CLARK - People here say last week's gas-well blowout was the kind of incident they have long said state and county health and safety agencies were ill-prepared to handle.
They point to two previous spills and an illegal dumping of drilling fluids in outlining a history of problems with Windsor Energy, the company managing gas exploration around this Park County community.
Windsor chief operating officer Jeff Dahlberg has said the incidents were unrelated. And some Clark residents have praised the company for doing its best to make things right.
But with energy prices continuing to rise, and with Windsor on track to expand operations in the Big Horn Basin and elsewhere, residents and some state and federal regulators are taking a closer look at the company.
Windsor Energy Resources is the parent company of Windsor Wyoming. Formed as a Delaware corporation in December 2005, Windsor Energy plans an initial public offering of up to $175 million in common stock. Dahlberg said there is no firm target date for the offering but that the company hopes to go public as soon as reasonably possible.
The well blowout would not significantly affect those plans, he said, other than a slight delay in the timing. "It won't be a factor as far as financially or politically," he said.
Documents filed in June with the federal Securities and Exchange Commission show Windsor holding leases on 364,200 net acres in Wyoming, Montana, North Dakota, Colorado, Texas, Arkansas and Mississippi.
According to the documents, as of December 2005, the company operated 582 producing wells and had identified more than 1,300 potential new well sites. More than 90 percent of existing wells are for natural gas.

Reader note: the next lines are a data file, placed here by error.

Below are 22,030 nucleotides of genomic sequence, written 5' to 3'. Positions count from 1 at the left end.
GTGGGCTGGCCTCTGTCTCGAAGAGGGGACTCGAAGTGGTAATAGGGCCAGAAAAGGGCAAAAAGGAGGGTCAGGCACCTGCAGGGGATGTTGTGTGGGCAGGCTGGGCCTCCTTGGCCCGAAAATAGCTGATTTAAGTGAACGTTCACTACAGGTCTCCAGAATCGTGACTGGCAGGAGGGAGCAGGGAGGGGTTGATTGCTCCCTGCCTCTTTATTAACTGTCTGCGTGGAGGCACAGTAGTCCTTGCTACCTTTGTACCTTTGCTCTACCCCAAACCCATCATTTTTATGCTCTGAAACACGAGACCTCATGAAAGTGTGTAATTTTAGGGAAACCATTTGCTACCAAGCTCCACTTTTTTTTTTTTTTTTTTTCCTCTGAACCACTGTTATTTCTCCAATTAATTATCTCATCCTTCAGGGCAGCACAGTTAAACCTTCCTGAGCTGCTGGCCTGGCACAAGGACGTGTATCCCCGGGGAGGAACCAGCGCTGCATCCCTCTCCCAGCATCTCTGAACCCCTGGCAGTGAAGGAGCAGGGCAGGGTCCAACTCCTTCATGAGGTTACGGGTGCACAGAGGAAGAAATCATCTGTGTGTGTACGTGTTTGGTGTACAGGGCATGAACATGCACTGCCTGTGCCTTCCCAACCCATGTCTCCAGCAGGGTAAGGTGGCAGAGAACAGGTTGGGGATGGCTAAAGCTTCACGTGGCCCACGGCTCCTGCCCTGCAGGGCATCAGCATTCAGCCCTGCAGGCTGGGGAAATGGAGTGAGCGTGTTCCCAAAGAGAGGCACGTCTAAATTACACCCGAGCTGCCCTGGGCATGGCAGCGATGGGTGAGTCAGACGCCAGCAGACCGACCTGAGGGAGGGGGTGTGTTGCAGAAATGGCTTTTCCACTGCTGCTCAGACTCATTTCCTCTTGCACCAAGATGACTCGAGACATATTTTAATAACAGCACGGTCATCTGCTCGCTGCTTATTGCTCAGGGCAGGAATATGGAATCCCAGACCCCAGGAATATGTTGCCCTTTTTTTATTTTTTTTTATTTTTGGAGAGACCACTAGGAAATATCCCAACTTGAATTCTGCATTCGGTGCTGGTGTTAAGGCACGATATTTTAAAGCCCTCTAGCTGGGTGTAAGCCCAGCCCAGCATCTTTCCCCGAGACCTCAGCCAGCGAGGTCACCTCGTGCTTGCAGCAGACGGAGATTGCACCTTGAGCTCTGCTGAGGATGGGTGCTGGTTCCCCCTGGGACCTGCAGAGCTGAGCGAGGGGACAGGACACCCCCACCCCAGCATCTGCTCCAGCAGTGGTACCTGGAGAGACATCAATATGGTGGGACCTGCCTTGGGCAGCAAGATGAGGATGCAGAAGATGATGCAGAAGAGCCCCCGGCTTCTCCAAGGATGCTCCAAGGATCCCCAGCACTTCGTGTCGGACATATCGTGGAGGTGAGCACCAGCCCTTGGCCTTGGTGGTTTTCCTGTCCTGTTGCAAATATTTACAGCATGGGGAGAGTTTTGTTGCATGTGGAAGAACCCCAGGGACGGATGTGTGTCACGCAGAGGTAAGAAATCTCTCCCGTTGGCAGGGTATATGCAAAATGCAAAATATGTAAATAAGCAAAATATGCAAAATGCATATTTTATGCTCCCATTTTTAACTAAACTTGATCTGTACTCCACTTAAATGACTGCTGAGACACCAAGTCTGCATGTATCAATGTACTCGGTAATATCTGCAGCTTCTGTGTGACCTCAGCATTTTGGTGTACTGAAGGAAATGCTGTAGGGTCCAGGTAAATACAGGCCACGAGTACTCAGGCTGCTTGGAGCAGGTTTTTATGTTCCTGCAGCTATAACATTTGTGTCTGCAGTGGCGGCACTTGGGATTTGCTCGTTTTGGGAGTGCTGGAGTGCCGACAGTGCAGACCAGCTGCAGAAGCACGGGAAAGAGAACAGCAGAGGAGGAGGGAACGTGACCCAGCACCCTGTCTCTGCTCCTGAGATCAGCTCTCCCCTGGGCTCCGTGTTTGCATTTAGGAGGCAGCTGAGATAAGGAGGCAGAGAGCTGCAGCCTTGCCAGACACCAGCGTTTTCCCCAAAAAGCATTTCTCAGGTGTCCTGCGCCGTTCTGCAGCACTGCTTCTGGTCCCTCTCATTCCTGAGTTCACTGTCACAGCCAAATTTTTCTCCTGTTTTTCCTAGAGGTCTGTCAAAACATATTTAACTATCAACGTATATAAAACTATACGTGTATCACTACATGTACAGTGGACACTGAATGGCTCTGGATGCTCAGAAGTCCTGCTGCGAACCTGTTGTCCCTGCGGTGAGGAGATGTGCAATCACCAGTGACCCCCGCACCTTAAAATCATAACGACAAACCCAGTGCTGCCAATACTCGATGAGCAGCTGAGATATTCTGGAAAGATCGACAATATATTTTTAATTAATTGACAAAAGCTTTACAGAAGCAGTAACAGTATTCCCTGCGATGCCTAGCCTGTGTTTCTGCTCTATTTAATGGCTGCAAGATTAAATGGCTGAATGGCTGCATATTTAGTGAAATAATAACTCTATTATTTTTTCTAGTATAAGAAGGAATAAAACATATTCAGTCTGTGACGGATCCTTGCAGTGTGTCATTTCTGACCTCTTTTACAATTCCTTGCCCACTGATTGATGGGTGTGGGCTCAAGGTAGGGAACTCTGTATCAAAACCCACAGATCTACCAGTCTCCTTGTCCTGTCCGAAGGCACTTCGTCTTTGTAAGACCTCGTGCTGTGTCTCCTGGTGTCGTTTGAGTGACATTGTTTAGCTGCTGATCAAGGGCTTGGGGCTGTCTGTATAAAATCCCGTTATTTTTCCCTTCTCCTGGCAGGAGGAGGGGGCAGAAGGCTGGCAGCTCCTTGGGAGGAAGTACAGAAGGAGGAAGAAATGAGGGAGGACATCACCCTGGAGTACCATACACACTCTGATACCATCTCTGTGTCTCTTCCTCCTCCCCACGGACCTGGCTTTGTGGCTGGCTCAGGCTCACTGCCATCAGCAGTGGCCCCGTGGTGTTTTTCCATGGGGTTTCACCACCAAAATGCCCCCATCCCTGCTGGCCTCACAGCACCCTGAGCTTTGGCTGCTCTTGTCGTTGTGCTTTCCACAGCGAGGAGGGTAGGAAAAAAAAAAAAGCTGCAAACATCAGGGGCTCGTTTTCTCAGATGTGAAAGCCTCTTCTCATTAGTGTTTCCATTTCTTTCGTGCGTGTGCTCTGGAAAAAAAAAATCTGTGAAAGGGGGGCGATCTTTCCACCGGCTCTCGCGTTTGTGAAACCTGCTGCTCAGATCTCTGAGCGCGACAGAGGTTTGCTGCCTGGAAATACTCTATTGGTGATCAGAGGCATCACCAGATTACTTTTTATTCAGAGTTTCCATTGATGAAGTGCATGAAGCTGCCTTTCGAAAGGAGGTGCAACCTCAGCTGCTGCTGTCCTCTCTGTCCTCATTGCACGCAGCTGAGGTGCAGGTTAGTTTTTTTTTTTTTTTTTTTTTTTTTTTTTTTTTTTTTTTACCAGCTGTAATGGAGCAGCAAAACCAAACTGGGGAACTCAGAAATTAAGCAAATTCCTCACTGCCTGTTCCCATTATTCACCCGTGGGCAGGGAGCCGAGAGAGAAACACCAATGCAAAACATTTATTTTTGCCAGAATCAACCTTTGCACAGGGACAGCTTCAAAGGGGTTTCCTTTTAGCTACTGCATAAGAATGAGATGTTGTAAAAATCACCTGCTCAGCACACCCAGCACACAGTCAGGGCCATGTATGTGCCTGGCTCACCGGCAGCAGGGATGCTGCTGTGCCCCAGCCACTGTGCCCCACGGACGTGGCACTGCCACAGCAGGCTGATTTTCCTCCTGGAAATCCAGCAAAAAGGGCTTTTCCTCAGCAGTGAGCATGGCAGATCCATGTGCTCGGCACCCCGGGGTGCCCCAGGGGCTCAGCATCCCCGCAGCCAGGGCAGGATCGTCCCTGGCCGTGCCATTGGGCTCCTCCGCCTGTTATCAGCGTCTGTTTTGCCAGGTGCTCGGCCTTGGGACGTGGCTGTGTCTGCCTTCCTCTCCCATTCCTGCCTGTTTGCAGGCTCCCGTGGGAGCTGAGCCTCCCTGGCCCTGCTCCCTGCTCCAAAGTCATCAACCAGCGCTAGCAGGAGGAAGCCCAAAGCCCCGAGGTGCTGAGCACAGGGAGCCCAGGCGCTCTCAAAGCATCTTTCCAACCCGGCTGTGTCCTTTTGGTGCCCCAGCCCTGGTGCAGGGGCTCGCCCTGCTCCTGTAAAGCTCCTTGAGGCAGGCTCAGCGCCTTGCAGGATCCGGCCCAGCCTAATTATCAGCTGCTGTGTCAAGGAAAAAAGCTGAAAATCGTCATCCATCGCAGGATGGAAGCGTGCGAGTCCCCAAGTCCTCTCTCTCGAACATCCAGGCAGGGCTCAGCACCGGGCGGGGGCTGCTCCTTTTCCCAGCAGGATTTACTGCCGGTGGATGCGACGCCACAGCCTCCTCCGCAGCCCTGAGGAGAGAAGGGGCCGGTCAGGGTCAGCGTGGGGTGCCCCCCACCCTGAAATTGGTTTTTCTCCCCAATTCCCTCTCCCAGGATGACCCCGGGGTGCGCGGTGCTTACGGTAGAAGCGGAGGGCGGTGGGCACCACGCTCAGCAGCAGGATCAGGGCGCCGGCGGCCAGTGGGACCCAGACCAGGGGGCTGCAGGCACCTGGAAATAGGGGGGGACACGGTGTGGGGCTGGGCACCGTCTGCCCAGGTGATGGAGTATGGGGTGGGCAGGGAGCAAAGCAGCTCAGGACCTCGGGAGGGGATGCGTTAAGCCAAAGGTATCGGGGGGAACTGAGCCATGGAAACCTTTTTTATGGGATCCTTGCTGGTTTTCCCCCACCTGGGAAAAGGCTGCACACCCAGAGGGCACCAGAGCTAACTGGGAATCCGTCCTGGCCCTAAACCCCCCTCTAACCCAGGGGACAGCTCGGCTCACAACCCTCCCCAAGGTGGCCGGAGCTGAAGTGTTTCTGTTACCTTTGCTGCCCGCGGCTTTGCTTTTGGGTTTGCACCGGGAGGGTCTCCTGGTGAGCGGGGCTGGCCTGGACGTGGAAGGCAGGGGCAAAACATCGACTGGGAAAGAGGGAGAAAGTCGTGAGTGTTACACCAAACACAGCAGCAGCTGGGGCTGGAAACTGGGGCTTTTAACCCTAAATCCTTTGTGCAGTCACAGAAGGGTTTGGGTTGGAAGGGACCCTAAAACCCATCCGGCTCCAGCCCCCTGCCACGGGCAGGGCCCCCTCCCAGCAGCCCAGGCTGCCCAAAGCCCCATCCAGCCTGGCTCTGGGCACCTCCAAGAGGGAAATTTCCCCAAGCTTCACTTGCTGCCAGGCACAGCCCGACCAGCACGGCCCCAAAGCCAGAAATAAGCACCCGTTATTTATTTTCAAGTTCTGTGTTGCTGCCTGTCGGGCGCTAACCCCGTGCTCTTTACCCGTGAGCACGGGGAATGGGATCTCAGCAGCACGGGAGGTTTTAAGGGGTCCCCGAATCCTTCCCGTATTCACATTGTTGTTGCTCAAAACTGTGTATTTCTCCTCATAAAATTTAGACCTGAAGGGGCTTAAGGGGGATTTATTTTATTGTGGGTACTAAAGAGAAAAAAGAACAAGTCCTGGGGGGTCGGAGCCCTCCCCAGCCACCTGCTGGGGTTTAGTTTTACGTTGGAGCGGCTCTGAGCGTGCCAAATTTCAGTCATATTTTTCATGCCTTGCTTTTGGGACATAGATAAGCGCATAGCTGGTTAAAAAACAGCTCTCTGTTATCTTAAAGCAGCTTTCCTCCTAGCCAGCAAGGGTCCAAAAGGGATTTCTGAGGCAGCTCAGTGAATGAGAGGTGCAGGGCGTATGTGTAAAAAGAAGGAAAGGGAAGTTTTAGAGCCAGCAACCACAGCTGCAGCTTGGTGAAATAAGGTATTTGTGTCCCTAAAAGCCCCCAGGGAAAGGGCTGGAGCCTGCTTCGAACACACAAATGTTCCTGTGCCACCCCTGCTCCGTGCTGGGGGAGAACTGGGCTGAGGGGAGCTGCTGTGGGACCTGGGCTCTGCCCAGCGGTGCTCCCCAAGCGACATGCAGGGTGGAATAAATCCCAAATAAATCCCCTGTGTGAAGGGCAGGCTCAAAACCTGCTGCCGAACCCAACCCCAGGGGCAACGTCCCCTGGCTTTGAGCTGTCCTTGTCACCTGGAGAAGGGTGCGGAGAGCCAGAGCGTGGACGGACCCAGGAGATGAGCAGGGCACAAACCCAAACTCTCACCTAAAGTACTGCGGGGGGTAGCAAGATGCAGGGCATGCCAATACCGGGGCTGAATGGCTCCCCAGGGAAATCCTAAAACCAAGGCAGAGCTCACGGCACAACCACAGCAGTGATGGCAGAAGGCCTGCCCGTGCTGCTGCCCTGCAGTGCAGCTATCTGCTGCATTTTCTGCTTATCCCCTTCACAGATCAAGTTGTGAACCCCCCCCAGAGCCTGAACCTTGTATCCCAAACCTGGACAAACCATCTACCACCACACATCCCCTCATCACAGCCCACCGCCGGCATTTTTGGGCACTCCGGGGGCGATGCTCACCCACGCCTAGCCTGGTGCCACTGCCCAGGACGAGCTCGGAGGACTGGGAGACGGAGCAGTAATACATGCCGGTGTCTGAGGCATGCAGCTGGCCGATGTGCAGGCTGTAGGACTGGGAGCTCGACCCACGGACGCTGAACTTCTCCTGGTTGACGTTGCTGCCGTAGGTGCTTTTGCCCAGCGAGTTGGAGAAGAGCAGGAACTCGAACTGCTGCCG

In 2005, Windsor spent $38.7 million on its Powder River Basin operations, which included 479 wells, mostly for coal-bed methane. It expects to spend $23.6 million there this year on 133 new wells.
In Clark, the company spent $14.6 million last year on three wells and a 25-mile pipeline project, and expects to spend $16.9 million this year completing four additional wells and a seismic survey. New wells in the Big Horn Basin cost about $3 million each, according to company filings.
Dahlberg said the company has around 40 full-time employees.
Documents mention field offices in Gillette and Sheridan, but no office or full-time Windsor employees in Clark.
Dahlberg said the company relies heavily on independent contractors, including Nabors Drilling, the company working at the Crosby drill site at the time of the blowout.
Dahlberg said Nabors also ran Windsor's Bennett Creek well site in Clark and described the work there over the past two years as a "disaster." Windsor used Nabors Drilling again after its Bennett Creek work because the company's efforts elsewhere for Windsor had improved and Nabors had the only available drilling rig in the area capable of reaching depths required at the Crosby site, where the well was 8,038 feet deep.
Clark resident Mary Baredda said the use of numerous contractors without strong oversight invited shoddy work.
Cindy Kramer, a Clark resident who said her family has worked in the oil industry, said she had concerns that large companies without strong local ties weren't looking out for the health and welfare of residents and employees.
"What has exposure to that gas for days done to our men working on the rig?" asked Kramer, who said she felt ill during the blowout. "Did they have respirators? Were they protected?"